Relative dating geologic events

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Episodes of global volcanic activity, rifting of continents, folding, and metamorphism are defined by absolute ages.

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The need to correlate over the rest of geologic time, to correlate nonfossiliferous units, and to calibrate the fossil time scale has led to the development of a specialized field that makes use of natural radioactive isotopes in order to calculate absolute isotopes has been improved to the point that for rocks 3 billion years old geologically meaningful errors of less than ±1 million years can be obtained.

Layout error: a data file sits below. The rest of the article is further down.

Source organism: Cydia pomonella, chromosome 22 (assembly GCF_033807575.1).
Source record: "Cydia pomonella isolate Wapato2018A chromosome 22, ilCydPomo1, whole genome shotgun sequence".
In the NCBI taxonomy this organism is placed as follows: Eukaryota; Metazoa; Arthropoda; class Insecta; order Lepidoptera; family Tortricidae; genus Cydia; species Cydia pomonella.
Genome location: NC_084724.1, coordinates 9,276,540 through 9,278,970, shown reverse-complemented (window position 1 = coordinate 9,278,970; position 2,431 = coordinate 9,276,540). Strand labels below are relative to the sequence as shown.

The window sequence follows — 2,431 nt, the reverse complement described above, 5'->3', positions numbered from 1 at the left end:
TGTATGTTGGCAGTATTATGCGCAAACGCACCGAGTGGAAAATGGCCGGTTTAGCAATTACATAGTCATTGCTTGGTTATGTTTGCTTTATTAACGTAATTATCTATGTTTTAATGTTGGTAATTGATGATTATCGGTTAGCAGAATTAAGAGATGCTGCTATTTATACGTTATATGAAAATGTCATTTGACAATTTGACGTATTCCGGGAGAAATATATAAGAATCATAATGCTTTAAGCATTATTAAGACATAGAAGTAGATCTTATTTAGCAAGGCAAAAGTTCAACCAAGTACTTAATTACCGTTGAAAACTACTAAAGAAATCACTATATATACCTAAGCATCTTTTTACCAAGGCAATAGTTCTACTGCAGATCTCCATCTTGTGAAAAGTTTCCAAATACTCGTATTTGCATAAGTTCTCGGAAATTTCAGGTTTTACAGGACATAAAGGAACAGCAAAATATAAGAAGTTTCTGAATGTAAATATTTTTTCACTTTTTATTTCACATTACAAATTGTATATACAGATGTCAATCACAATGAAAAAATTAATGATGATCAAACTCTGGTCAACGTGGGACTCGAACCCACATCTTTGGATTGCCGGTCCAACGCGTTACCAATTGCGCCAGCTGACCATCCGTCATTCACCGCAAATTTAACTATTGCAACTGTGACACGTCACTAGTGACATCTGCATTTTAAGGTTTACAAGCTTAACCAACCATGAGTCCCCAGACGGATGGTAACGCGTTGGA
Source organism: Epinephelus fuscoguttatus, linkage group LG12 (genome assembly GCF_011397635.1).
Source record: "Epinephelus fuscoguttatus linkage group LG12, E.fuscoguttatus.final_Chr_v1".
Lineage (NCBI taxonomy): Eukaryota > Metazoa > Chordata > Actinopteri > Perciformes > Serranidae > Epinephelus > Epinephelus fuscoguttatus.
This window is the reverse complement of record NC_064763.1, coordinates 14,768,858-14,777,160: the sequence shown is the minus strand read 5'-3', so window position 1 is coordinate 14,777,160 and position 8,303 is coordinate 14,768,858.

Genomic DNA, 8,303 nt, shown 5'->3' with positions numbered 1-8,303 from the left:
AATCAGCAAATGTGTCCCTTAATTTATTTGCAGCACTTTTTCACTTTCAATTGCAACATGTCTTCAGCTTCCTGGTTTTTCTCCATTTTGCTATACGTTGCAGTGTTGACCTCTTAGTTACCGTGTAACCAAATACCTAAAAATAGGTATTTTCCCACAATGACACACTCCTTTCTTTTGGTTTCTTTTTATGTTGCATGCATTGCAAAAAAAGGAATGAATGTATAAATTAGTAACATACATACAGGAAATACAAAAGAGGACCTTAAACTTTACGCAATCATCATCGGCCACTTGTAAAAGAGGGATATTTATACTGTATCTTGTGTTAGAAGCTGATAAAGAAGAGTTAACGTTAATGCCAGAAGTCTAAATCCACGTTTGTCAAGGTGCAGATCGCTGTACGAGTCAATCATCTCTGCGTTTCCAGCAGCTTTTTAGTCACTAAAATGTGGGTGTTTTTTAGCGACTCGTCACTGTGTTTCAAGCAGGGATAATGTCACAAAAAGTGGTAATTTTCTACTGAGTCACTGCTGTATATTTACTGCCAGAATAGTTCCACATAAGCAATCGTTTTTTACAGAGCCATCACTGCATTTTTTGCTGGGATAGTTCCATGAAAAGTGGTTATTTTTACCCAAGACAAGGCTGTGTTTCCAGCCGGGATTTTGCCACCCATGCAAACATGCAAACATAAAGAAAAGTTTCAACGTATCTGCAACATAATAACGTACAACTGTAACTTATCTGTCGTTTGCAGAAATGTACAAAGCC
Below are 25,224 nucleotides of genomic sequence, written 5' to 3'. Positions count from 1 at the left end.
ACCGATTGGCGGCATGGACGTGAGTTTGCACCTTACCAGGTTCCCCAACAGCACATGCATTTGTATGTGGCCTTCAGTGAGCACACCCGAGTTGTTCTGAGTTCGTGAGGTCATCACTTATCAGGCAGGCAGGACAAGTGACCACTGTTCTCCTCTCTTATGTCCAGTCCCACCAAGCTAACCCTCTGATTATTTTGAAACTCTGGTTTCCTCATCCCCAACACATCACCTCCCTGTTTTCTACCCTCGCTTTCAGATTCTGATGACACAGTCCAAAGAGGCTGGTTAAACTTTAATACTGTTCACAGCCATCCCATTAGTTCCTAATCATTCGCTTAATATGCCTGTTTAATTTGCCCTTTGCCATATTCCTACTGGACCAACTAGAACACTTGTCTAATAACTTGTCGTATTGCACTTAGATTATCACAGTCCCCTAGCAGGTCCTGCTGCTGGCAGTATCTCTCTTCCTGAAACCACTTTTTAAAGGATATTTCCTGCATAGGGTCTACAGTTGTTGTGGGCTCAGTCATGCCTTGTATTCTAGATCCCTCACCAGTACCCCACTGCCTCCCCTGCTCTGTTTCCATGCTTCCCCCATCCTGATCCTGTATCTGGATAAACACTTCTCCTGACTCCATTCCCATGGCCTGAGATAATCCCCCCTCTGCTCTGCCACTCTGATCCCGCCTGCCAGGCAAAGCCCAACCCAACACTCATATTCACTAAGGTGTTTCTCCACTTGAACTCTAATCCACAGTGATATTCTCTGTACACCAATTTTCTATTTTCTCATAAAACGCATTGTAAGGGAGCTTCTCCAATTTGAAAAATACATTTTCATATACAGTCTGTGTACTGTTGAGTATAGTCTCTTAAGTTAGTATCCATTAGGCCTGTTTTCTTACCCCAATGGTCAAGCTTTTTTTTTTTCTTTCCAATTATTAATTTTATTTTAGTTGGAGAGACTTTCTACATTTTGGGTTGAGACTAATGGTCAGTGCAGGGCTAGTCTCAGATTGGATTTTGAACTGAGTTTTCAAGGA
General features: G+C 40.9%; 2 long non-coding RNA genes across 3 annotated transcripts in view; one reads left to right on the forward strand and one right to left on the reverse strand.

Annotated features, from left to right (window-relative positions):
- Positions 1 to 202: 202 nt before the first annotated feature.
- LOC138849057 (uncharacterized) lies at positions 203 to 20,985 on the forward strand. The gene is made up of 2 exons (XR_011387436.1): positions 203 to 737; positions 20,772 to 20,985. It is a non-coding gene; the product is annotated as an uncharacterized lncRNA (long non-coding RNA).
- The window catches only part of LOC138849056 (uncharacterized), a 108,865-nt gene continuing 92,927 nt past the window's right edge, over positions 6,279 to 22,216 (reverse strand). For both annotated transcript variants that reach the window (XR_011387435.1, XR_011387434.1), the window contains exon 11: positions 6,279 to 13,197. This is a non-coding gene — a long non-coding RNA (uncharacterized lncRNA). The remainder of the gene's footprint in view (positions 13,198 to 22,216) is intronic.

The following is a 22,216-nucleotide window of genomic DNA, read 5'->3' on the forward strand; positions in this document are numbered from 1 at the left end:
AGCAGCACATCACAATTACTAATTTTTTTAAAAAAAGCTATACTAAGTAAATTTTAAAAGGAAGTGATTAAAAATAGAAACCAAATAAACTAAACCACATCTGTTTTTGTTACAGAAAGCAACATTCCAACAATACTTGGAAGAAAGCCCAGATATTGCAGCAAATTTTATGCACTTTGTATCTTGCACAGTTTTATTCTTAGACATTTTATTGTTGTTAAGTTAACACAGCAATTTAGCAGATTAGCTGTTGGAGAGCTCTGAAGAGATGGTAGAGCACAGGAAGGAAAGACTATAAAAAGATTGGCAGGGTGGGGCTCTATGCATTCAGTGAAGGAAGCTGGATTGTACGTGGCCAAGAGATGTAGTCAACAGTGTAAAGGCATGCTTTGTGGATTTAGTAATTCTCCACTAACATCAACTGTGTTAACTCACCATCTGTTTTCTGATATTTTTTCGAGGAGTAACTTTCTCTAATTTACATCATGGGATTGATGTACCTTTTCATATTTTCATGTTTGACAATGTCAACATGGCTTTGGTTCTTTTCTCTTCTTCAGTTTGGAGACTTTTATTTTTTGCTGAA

Relative dating is the process of determining the age of an artifact, a layer of rock, a fossil, or something else by using the position of that item in relation to other surrounding rock layers and items.

(Remember, we are only able to determine whether something is older or younger compared to something else.) See this link for a thorough review of how relative dating is done.

The two approaches are often complementary, as when a sequence of occurrences in one context can be correlated with an absolute chronlogy elsewhere.

Local relationships on a single outcrop or archaeological site can often be interpreted to deduce the sequence in which the materials were assembled.

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